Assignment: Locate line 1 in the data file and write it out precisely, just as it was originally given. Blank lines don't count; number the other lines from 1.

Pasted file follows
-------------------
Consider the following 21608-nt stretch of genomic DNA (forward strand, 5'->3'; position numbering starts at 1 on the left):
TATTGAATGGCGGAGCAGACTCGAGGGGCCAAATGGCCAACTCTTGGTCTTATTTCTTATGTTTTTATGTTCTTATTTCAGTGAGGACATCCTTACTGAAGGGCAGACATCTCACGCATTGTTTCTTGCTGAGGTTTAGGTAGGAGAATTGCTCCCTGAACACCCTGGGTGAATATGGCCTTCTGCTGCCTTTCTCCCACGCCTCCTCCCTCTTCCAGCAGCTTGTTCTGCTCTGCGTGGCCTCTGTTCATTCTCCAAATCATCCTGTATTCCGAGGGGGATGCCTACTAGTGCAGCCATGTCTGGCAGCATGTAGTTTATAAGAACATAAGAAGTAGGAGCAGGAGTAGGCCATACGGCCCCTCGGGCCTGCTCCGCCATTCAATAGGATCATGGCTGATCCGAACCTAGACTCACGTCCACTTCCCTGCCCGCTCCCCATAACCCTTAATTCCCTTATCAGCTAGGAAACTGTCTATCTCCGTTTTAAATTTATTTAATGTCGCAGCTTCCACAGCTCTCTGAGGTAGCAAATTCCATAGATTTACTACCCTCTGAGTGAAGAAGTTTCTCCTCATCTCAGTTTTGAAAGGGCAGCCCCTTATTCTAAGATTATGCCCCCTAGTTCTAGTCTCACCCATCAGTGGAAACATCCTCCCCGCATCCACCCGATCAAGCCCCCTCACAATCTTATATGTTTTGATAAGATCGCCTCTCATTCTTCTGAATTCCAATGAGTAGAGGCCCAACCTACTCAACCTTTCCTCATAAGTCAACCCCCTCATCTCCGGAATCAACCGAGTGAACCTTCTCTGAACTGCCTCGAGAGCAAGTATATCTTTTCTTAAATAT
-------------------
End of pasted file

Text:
Consider the following 21608-nt stretch of genomic DNA (forward strand, 5'->3'; position numbering starts at 1 on the left):